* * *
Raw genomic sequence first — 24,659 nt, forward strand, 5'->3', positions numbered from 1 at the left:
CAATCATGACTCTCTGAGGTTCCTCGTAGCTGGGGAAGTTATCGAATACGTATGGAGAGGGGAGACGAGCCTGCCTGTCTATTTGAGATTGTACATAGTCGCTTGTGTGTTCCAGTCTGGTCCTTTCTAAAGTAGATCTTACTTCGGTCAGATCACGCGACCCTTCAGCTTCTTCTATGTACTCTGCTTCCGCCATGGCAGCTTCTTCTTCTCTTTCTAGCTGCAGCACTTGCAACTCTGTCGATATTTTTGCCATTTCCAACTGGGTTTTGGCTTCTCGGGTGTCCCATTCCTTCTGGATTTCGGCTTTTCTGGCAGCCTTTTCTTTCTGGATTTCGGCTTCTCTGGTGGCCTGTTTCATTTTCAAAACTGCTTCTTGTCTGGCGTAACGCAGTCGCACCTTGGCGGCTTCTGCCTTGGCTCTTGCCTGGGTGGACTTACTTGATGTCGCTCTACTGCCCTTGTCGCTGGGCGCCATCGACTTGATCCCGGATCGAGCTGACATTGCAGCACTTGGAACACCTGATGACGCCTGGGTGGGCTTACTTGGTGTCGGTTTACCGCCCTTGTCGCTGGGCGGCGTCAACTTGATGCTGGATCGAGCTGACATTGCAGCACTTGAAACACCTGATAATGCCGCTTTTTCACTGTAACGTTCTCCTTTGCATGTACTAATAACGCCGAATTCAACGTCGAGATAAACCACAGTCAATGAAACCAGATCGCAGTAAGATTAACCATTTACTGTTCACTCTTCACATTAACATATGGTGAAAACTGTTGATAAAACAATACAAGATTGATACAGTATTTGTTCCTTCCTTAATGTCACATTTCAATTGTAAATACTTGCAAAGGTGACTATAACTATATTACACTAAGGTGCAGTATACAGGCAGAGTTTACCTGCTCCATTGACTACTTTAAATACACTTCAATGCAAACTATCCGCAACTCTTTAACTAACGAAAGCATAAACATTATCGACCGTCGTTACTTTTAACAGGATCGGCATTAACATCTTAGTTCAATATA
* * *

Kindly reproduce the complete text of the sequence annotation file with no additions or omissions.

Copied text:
Raw genomic sequence first — 24,659 nt, forward strand, 5'->3', positions numbered from 1 at the left:
CAATCATGACTCTCTGAGGTTCCTCGTAGCTGGGGAAGTTATCGAATACGTATGGAGAGGGGAGACGAGCCTGCCTGTCTATTTGAGATTGTACATAGTCGCTTGTGTGTTCCAGTCTGGTCCTTTCTAAAGTAGATCTTACTTCGGTCAGATCACGCGACCCTTCAGCTTCTTCTATGTACTCTGCTTCCGCCATGGCAGCTTCTTCTTCTCTTTCTAGCTGCAGCACTTGCAACTCTGTCGATATTTTTGCCATTTCCAACTGGGTTTTGGCTTCTCGGGTGTCCCATTCCTTCTGGATTTCGGCTTTTCTGGCAGCCTTTTCTTTCTGGATTTCGGCTTCTCTGGTGGCCTGTTTCATTTTCAAAACTGCTTCTTGTCTGGCGTAACGCAGTCGCACCTTGGCGGCTTCTGCCTTGGCTCTTGCCTGGGTGGACTTACTTGATGTCGCTCTACTGCCCTTGTCGCTGGGCGCCATCGACTTGATCCCGGATCGAGCTGACATTGCAGCACTTGGAACACCTGATGACGCCTGGGTGGGCTTACTTGGTGTCGGTTTACCGCCCTTGTCGCTGGGCGGCGTCAACTTGATGCTGGATCGAGCTGACATTGCAGCACTTGAAACACCTGATAATGCCGCTTTTTCACTGTAACGTTCTCCTTTGCATGTACTAATAACGCCGAATTCAACGTCGAGATAAACCACAGTCAATGAAACCAGATCGCAGTAAGATTAACCATTTACTGTTCACTCTTCACATTAACATATGGTGAAAACTGTTGATAAAACAATACAAGATTGATACAGTATTTGTTCCTTCCTTAATGTCACATTTCAATTGTAAATACTTGCAAAGGTGACTATAACTATATTACACTAAGGTGCAGTATACAGGCAGAGTTTACCTGCTCCATTGACTACTTTAAATACACTTCAATGCAAACTATCCGCAACTCTTTAACTAACGAAAGCATAAACATTATCGACCGTCGTTACTTTTAACAGGATCGGCATTAACATCTTAGTTCAATATA